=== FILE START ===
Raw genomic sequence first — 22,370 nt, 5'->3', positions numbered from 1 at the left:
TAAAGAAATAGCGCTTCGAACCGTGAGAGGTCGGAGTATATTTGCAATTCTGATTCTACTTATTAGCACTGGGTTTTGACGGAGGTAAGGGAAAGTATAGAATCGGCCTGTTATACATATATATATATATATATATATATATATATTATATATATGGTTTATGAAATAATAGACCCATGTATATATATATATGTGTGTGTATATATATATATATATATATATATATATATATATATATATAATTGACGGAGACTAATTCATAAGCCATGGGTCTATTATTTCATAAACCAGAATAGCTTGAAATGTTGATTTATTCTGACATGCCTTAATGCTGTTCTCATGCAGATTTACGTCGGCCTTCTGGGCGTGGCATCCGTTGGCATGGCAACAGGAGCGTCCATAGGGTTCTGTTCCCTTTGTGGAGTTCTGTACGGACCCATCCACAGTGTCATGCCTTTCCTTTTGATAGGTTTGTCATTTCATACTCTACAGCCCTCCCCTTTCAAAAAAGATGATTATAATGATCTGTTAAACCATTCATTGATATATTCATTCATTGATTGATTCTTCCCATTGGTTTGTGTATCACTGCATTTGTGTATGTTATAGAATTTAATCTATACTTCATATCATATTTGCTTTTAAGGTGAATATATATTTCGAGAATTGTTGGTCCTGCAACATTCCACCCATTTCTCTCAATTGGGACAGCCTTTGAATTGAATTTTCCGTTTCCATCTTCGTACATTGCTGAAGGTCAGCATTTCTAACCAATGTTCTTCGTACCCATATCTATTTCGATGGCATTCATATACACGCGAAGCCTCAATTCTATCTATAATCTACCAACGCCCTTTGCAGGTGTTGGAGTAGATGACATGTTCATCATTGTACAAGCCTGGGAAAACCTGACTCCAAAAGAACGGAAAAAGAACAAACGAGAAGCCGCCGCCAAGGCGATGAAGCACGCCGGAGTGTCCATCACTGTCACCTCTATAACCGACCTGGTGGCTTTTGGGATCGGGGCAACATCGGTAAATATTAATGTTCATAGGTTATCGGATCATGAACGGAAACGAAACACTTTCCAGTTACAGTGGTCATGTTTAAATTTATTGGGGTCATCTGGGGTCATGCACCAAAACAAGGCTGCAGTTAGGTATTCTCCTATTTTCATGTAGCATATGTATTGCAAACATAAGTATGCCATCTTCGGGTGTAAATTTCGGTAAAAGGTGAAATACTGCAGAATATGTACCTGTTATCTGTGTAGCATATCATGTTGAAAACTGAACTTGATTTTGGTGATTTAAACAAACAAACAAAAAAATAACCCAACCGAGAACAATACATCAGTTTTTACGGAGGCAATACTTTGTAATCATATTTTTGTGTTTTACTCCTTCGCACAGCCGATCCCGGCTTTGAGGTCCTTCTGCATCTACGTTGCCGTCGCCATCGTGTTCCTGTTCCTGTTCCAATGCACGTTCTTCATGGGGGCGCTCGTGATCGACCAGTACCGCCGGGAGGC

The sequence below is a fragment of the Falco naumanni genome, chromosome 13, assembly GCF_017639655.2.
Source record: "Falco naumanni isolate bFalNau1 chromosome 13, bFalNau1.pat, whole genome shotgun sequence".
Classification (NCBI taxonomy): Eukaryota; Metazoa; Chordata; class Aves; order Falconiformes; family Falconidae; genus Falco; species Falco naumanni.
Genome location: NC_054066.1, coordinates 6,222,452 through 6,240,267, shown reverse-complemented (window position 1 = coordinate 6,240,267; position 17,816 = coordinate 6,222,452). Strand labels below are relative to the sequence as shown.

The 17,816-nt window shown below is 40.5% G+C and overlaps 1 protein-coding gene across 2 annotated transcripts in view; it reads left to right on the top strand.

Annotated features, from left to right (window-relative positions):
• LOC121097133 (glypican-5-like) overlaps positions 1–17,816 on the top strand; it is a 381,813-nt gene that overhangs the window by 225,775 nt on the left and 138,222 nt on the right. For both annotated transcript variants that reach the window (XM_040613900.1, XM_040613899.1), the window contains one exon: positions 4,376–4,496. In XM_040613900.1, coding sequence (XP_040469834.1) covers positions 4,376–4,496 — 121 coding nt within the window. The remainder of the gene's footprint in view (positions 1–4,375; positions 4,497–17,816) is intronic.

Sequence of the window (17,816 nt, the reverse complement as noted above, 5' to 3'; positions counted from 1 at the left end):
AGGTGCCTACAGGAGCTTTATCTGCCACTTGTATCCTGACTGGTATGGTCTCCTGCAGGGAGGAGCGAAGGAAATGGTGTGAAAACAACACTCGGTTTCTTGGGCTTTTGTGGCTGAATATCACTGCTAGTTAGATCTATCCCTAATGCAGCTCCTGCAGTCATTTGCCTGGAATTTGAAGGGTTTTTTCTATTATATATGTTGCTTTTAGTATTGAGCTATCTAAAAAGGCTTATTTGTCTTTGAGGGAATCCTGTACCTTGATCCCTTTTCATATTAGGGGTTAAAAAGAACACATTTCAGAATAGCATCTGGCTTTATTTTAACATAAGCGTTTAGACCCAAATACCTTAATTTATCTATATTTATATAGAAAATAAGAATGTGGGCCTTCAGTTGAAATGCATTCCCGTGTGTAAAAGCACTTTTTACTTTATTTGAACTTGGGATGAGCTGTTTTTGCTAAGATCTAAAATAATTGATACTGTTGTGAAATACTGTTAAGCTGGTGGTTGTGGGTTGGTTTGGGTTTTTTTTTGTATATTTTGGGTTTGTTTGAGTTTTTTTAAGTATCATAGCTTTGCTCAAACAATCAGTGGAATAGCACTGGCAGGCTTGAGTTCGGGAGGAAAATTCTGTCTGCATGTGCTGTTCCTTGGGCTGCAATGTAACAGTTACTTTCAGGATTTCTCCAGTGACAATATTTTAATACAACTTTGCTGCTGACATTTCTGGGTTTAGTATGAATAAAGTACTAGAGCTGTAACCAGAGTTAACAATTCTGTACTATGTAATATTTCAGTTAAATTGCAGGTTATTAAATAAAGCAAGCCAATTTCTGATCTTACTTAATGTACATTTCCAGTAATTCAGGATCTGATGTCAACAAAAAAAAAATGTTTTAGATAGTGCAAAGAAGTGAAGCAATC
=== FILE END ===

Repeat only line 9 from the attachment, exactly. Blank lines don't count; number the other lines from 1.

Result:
• LOC121097133 (glypican-5-like) overlaps positions 1–17,816 on the top strand; it is a 381,813-nt gene that overhangs the window by 225,775 nt on the left and 138,222 nt on the right. For both annotated transcript variants that reach the window (XM_040613900.1, XM_040613899.1), the window contains one exon: positions 4,376–4,496. In XM_040613900.1, coding sequence (XP_040469834.1) covers positions 4,376–4,496 — 121 coding nt within the window. The remainder of the gene's footprint in view (positions 1–4,375; positions 4,497–17,816) is intronic.